Work Life Balance Made Simple
Suri E. Poulos
The difficulty in achieving good work life
balance is that there is more to do than there is time in a day to do
it. The simple answer is to discover a way to insert more hours in
each day. However, since no one has cracked that one yet, the next
solution is to focus on making sure you do the important things with
the limited time you have.
Children in our MindLab classes learn a
very useful tool which can help you focus and prioritise your time.
Our pupils learn to distinguish between what is trivial - things that
are unimportant and give little value and what is crucial - things
that are extremely important and valuable.
We teach children to apply this
distinguishing tool both to the board game they have just played, and
to their real life situations, in our case, to work life balance.
Firstly decide who are your “customers”
in your working life and in your home life. In your home life I
suggest that your customers are your partner and children. In your
working life, your customers are the people who employ you, such as
your boss, and the people you come into contact with who bring money
into the company, such as the people who buy your companies goods.
The next important step is to decide
what are the activities that would delight your customers. These are
the crucial activities you should make time for.
For example in your family life crucial
activities the delight your customers might include:
Sitting down and chatting over a nice
meal together as a family
Asking your “customers” what they think
and how they feel, and listening and responding sensitively.
Doing activities together that your
“customers” enjoy and which encourage laughter, communication and
Similarly use this tool to identify
what is trivial in terms of delighting your “customers” at home. Think
of the many activities you spend time on in your family life that your
“customers” don’t notice or care about, such as cleaning, or washing
up after a meal. Clearly these are necessary activities. However, now
that you have identified that they are trivial to delighting your
customers, you should look for smarter and less time consuming ways to
Here are a few ideas:
Cleaning – dust and mop less often.
Splurge on a cleaner every two weeks. Ask your family to share the
responsibility by tidying up after themselves. Children can be asked
to make their beds and keep their rooms tidy from a very early age.
Grocery shopping – use delivery
services now available from all the national stores; it saves a huge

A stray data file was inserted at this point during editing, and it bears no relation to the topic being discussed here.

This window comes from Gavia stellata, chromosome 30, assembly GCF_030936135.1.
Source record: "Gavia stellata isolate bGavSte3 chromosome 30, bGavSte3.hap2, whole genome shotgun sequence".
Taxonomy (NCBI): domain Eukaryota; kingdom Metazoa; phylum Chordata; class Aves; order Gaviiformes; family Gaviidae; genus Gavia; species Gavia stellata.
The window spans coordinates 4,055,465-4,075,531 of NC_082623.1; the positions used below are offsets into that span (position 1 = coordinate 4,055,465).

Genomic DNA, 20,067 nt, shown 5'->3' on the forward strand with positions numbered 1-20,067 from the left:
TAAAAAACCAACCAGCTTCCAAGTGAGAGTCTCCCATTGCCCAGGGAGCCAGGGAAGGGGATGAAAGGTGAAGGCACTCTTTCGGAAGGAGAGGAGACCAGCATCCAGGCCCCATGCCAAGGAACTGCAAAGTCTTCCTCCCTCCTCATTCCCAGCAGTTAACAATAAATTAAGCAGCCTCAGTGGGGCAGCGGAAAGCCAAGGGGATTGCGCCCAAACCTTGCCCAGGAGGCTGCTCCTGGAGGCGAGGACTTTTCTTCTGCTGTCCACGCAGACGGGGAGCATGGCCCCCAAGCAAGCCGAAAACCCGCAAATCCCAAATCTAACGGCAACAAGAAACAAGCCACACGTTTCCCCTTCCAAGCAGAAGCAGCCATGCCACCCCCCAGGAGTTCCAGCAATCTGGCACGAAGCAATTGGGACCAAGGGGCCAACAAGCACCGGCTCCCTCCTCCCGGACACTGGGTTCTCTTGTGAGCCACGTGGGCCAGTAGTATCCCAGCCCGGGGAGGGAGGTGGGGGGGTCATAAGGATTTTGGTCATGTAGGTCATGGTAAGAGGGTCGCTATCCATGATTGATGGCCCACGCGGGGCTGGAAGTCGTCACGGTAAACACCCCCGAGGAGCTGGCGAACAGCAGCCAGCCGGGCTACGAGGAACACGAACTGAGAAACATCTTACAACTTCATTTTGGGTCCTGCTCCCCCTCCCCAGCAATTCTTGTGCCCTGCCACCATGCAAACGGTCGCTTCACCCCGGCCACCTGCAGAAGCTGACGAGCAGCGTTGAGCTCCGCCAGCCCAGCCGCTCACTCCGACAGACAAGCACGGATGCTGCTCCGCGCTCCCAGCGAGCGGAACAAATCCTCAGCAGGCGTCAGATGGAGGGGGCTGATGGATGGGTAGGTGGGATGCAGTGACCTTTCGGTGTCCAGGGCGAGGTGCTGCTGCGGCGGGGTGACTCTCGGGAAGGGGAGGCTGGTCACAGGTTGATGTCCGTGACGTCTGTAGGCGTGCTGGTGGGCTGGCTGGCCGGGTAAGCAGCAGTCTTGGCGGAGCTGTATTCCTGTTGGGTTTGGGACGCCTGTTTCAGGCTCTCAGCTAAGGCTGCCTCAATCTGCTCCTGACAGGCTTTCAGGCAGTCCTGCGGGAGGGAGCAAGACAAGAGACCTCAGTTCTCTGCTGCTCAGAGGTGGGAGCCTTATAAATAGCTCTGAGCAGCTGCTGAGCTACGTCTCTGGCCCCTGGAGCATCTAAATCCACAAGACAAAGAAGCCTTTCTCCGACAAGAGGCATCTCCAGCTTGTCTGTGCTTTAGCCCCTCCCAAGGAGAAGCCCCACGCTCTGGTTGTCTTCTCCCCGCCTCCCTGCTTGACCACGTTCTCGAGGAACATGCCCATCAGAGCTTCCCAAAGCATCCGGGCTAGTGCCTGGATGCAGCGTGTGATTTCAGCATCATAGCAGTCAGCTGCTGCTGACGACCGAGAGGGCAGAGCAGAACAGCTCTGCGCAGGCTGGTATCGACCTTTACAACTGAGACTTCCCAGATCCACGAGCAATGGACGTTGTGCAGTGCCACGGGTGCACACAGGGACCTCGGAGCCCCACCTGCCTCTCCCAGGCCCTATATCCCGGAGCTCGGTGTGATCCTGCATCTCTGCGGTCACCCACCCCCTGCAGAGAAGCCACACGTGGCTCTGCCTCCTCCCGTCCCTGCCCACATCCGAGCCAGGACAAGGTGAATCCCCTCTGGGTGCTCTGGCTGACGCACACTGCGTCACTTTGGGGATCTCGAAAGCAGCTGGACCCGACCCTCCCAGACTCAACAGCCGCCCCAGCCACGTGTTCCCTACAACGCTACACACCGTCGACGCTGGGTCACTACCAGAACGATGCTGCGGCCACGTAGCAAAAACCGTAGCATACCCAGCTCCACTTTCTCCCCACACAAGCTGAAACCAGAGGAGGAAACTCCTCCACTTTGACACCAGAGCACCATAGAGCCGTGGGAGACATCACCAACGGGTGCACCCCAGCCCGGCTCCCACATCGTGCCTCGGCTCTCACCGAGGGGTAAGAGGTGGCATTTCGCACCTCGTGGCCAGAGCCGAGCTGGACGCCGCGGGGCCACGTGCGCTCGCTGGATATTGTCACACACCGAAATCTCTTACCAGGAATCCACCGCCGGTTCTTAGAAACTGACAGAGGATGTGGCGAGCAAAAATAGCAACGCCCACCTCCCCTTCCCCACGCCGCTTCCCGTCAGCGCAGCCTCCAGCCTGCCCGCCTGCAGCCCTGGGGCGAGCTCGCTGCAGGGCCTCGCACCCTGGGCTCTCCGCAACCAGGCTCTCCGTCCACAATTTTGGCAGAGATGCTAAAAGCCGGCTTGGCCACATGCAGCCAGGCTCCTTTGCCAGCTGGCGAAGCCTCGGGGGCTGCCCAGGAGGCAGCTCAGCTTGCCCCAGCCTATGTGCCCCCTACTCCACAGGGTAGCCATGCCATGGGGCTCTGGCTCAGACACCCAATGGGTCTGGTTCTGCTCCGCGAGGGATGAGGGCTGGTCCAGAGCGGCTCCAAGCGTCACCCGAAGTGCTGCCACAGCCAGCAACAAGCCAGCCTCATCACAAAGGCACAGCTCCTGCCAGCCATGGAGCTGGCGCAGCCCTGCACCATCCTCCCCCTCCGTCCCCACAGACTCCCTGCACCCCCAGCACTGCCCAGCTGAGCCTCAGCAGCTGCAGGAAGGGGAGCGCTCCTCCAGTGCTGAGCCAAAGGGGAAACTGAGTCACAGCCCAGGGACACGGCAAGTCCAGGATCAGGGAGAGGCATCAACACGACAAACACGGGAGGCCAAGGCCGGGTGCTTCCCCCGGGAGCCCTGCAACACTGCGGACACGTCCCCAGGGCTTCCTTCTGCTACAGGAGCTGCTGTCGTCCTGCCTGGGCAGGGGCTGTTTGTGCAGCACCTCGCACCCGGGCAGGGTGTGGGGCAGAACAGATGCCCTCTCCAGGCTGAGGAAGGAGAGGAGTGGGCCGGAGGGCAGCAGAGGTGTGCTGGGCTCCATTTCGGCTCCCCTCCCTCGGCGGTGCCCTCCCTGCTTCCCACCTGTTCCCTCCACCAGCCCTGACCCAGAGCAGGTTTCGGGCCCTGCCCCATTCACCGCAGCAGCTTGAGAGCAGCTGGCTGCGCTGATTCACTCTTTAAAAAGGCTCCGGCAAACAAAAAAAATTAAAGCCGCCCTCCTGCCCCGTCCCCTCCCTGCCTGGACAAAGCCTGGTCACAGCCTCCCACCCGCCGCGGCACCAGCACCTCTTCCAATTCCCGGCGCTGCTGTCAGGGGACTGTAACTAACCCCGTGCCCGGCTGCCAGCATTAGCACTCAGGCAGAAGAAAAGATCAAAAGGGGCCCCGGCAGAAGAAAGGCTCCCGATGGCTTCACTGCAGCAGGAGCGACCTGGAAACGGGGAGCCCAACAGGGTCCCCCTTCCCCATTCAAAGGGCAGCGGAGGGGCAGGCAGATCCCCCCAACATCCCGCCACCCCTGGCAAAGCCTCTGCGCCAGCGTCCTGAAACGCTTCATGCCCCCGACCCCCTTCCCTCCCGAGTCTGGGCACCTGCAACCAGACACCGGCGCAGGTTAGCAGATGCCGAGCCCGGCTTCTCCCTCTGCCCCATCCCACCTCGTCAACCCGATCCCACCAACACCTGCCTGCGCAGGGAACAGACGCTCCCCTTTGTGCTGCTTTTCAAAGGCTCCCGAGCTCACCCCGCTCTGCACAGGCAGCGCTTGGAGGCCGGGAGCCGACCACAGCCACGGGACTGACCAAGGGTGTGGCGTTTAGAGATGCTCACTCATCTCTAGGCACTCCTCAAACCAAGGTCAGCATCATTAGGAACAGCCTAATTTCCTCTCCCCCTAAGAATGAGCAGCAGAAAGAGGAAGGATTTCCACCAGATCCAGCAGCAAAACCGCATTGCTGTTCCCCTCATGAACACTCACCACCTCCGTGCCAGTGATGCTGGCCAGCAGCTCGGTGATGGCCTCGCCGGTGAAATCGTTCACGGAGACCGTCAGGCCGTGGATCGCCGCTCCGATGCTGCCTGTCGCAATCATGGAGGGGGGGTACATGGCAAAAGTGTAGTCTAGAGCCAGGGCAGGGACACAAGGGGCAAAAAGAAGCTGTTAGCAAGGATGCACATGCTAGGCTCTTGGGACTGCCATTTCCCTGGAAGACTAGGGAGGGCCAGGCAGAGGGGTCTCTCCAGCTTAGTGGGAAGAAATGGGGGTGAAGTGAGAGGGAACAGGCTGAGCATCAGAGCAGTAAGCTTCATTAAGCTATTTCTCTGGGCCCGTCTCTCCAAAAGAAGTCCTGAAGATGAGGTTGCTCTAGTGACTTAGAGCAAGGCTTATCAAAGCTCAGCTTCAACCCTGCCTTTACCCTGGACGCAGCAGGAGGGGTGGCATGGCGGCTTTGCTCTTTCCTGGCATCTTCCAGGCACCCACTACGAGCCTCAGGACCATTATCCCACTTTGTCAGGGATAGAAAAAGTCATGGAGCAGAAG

amount of time.
Driving – organise more carpools for
school pick ups, after school activities and birthday parties. Look
into more local activities your children can walk to themselves.
Laundry – do shirts really need to be
ironed? You’d be amazed what water spritzed onto a hanging shirt can
do. Enlist older family members to help with the laundry, my children
love to earn pocket money by folding and putting away clothes.
Cooking – can you share the job with
your partner? Develop family menus that are healthy but take minimal
time to prepare. Older children can help with the cooking and learn
some valuable life skills at the same time.
Dishes – in our family all the mealtime
tasks are divided between the children and rotated weekly, such as
emptying the dishwasher setting the table, clearing the table and
filling the dishwasher. Our youngest took his place on the chore rota
when he was four.
The next step is to look at your
working life using the same tool.
1. Create a list of your “customers” in
your working life.
2. Create a list of the activities that
delight your customers – that is your crucial list which you should
focus and spend time on.
3. Create a list of all the activities
you currently spend time on that aren’t on your crucial list. This is
your trivial list.
4. Put some creative energy, even
brainstorm ideas with a colleague, to come up with a variety of ways
for you to reduce the time you spend on trivial activities, delegate
them, or if possible, ignore them entirely.
Once you have put into practice your
ideas of how to spend time on your crucial lists and reduce the time
you spend on your trivial lists, you should find that you have more
time available to you. This “gift” of more time should give you more
control and balance in your life.
You should also find that you are
spending time on the right activities and experiencing a more
satisfying family life and a more successful working life.
Suri Poulos, Managing Director of
MindLab Europe, is an American by birth and has lived in the
U.K. for over 21 years. She has an MSc. in Counselling and
Psychotherapy, a Masters of Business Administration and a
Bachelors of Fine Arts.
Suri co-founded the consultancy, Poulos & Partners (http://www.poulosandpartners.com)
In 2003 Suri and her husband
Darrel and launched MindLab Europe (http://www.mindlabeurope.com)
in order to give children the same life enhancing skills and
personal development they had provided adults in their
successful consultancy practice. MindLab franchisees run a
highly successful after-school programme which uses board
games from around the world to develop children’s thinking,
problem-solving and interpersonal skills. The focus is to have
fun yet MindLab also helps children to build better personal
relationships, improve scholastically, and relate and
cooperate with others. MindLab creates a positive outcome for
parents, teachers, schools and kids alike.
Over 1,000,000 students in 22
countries internationally have benefited from the MindLab